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Biological Pathways Associated with Wild and Domestic Animals

By Cayla Steemer, Laura Carson, Jim Hu and Gloria Regisford


Background: Zoonotic diseases are problematic, in that, they impact both wild and domestic animals alike. Thus, there is a need to investigate the genomes of wild and domestic. Gene ontology (GO) is a major bioinformatics initiative, whereby descriptions of gene products across the database are developed and unified to describe all species. This process is performed by biocurators, who gather, annotate, and validate information on the databases, consequently affording easy access to accurate and updated data. In this study, we investigated the biocuration of two biological processes, DNA integration, which is used for DNA coding, and the tricarboxylic acid (TCA) cycle that occurs in all aerobic organisms. The objective of this study was to compare the genomes of 271 mammals, birds, reptiles and some aquatic animals to determine the number of wild versus domesticated animals, where DNA integration and the TCA cycle have annotations. We hypothesized that there would be more annotations on domesticated animals than wild animals because of easier access to domesticated animal genomes. Methods: To test this hypothesis, we first accessed the National Center of Biotechnology Information (NCBI) to retrieve the taxonomy ID for 271 species of animals found in this study. Then the European Bioinformatics Institute (EBI) database, QuickGO, was accessed to retrieve all annotations associated with the taxonomy ID of the species. Data was assembled into a wiki-database that is now publicly available online. Results and Conclusion: Data indicated that more annotations for DNA integration and the TCA cycle were 22% higher in domestic animals than in wild animals. Therefore, we propose that more biocuration needs to be done for wild animals. The number of wild animals’ sequences available are growing, but if they are not annotated, detailed investigations are not possible. If more resources are dedicated to the investigation of the genomes of wild animals, more work can be done to study the genetic factors affecting zoonotic diseases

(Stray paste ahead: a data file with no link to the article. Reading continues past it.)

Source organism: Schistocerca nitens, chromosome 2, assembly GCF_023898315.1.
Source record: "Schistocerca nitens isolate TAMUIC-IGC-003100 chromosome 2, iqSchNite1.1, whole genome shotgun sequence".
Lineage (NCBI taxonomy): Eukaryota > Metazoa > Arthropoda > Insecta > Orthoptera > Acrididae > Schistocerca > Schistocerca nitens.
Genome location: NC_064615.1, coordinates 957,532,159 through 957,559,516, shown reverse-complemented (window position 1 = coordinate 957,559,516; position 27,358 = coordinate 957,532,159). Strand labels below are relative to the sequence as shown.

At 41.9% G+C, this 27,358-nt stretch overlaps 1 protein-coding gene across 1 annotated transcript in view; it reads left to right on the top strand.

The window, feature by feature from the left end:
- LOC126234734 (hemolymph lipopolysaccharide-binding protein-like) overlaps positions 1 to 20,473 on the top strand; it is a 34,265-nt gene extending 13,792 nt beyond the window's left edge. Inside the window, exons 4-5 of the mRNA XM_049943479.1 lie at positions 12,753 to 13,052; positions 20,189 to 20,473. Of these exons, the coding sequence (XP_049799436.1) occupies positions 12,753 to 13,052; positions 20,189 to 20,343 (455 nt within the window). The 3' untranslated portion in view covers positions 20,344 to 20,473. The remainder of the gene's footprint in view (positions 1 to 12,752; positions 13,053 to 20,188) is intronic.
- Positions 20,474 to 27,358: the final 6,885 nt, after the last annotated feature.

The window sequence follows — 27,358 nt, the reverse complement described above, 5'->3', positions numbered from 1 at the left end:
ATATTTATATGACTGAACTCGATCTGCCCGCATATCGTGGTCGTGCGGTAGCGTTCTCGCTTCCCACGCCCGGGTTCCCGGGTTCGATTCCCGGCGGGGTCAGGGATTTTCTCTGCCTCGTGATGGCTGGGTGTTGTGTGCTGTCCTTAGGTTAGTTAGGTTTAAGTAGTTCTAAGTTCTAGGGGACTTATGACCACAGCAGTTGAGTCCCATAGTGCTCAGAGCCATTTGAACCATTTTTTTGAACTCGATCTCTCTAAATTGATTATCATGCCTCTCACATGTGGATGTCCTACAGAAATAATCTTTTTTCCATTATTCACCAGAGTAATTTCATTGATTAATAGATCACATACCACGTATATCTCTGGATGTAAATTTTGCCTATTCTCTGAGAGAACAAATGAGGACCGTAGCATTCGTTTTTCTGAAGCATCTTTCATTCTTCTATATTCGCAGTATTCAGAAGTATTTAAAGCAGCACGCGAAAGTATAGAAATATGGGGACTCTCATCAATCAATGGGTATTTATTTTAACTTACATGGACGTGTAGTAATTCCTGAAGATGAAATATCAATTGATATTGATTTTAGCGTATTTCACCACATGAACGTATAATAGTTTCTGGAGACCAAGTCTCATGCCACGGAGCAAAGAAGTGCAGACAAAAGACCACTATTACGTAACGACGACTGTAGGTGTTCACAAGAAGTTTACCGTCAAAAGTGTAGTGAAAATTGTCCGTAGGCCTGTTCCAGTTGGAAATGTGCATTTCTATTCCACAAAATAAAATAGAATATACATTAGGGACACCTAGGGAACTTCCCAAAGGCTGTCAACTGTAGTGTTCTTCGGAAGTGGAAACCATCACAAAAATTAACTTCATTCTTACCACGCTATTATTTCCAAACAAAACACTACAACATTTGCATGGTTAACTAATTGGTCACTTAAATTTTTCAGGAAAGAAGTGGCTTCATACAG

Topics: bioinformatics, zoonotic diseases, wildlife, domesticated animals, Bioinformatics, Biology, Genetics and Genomics, Life Sciences
Publisher: Digital Commons @PVAMU
Year: 2020
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